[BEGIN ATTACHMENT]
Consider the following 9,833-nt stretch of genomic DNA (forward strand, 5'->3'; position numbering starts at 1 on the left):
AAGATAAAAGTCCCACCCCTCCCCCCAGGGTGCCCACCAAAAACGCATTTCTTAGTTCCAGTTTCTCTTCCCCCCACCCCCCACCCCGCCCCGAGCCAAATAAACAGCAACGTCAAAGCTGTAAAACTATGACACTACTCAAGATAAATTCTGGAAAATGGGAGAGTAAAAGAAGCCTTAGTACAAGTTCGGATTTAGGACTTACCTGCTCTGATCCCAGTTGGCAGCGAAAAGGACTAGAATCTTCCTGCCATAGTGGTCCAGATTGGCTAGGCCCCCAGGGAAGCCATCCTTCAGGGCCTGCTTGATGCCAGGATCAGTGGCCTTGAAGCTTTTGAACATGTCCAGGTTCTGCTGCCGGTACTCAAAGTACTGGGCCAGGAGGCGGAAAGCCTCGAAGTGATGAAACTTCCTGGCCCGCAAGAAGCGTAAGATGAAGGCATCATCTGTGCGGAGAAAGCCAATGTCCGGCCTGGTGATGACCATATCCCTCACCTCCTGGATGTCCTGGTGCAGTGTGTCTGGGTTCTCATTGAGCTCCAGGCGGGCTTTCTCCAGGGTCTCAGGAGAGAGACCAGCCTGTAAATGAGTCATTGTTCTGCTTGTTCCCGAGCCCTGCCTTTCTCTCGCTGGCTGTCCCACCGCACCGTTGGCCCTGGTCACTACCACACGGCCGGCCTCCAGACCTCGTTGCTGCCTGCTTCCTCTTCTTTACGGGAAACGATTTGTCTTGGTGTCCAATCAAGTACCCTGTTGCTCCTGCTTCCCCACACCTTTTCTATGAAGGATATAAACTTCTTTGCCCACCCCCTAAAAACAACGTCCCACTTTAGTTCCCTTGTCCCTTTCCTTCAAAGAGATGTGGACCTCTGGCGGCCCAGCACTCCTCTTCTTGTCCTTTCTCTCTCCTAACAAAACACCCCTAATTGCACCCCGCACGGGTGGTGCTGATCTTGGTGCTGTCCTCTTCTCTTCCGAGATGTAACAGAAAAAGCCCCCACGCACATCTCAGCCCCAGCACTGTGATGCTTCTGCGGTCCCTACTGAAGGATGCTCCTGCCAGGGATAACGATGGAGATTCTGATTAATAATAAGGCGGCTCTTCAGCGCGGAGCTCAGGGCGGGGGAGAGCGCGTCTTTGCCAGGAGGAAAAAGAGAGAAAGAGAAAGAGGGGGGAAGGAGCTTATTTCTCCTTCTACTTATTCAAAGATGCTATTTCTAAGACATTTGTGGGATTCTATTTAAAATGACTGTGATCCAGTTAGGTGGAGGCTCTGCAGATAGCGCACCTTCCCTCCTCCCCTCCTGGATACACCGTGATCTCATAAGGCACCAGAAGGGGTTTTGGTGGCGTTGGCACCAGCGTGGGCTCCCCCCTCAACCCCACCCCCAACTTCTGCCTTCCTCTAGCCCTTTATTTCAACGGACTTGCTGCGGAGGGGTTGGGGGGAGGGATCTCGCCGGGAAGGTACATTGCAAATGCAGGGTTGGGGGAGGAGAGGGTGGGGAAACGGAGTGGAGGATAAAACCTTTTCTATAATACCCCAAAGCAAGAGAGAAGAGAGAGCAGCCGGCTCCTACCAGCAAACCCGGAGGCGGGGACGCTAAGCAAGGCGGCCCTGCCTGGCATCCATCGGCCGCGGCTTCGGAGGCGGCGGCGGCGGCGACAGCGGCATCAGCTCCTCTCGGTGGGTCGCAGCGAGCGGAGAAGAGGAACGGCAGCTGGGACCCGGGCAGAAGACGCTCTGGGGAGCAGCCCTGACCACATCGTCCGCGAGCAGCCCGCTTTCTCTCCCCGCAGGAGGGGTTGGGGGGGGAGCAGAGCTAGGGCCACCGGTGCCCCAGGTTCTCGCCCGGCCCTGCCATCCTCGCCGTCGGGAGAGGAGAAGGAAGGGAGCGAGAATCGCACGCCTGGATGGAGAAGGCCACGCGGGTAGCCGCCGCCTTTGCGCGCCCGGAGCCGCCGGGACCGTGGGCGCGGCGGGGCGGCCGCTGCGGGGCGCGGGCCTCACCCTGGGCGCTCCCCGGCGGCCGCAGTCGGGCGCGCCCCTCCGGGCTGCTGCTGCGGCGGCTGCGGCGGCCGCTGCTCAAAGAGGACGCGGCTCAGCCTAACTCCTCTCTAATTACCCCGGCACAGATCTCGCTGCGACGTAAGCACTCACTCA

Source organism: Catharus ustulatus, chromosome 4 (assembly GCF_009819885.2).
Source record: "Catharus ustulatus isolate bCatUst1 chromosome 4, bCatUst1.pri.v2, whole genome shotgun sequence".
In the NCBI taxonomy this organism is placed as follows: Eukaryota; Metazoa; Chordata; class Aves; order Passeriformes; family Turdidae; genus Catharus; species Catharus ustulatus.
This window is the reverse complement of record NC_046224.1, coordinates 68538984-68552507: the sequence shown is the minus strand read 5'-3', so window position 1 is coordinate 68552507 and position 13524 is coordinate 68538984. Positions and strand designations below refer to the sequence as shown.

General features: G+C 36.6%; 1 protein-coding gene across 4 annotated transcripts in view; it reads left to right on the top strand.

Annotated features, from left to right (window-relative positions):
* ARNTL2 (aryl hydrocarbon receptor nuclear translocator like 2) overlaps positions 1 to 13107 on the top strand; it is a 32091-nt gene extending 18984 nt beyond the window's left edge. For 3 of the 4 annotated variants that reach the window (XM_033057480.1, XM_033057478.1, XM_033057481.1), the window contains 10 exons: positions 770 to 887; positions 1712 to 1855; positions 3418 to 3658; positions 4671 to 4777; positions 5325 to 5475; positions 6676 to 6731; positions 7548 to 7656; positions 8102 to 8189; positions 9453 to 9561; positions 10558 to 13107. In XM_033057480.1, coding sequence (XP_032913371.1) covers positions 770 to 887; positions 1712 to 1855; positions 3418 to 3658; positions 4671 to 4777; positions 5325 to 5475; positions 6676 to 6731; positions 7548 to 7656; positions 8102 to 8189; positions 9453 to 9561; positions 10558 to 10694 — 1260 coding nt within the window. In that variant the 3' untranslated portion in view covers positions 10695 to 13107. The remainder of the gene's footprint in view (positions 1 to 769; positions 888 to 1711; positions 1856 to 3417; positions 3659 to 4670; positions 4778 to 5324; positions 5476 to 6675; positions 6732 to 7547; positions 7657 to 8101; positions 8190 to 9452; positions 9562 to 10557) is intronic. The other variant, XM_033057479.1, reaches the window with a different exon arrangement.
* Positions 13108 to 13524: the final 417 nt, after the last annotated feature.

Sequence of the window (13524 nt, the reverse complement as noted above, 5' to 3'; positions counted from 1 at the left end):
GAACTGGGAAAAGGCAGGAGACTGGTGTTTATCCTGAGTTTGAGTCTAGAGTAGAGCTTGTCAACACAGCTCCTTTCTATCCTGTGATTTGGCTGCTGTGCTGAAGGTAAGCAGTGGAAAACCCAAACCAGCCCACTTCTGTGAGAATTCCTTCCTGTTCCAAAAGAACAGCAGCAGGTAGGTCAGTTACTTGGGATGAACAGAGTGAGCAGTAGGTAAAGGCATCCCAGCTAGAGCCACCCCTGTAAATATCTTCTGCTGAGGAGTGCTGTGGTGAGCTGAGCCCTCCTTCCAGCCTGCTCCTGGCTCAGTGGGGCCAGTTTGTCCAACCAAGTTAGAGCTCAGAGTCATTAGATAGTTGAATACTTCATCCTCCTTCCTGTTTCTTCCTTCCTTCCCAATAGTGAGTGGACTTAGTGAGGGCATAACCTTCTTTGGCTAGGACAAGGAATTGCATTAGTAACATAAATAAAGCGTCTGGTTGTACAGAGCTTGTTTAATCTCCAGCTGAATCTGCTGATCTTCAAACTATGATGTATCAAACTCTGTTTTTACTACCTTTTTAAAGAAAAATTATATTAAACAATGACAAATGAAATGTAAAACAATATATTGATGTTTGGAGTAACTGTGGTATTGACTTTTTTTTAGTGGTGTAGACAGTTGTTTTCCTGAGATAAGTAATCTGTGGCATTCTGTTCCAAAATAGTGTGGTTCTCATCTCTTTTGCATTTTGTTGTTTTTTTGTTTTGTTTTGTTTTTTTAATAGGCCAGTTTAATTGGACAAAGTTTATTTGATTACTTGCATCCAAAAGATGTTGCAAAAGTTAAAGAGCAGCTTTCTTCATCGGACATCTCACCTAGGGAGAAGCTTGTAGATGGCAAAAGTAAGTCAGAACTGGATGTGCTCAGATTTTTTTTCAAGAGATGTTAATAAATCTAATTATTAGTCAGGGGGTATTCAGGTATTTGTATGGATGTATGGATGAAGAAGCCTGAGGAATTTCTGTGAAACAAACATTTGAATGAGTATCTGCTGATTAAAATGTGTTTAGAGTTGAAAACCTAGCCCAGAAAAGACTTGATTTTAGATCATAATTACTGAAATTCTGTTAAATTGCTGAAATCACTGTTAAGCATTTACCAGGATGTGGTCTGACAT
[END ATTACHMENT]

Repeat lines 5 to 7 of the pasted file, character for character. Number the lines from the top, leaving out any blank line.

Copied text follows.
In the NCBI taxonomy this organism is placed as follows: Eukaryota; Metazoa; Chordata; class Aves; order Passeriformes; family Turdidae; genus Catharus; species Catharus ustulatus.
This window is the reverse complement of record NC_046224.1, coordinates 68538984-68552507: the sequence shown is the minus strand read 5'-3', so window position 1 is coordinate 68552507 and position 13524 is coordinate 68538984. Positions and strand designations below refer to the sequence as shown.

General features: G+C 36.6%; 1 protein-coding gene across 4 annotated transcripts in view; it reads left to right on the top strand.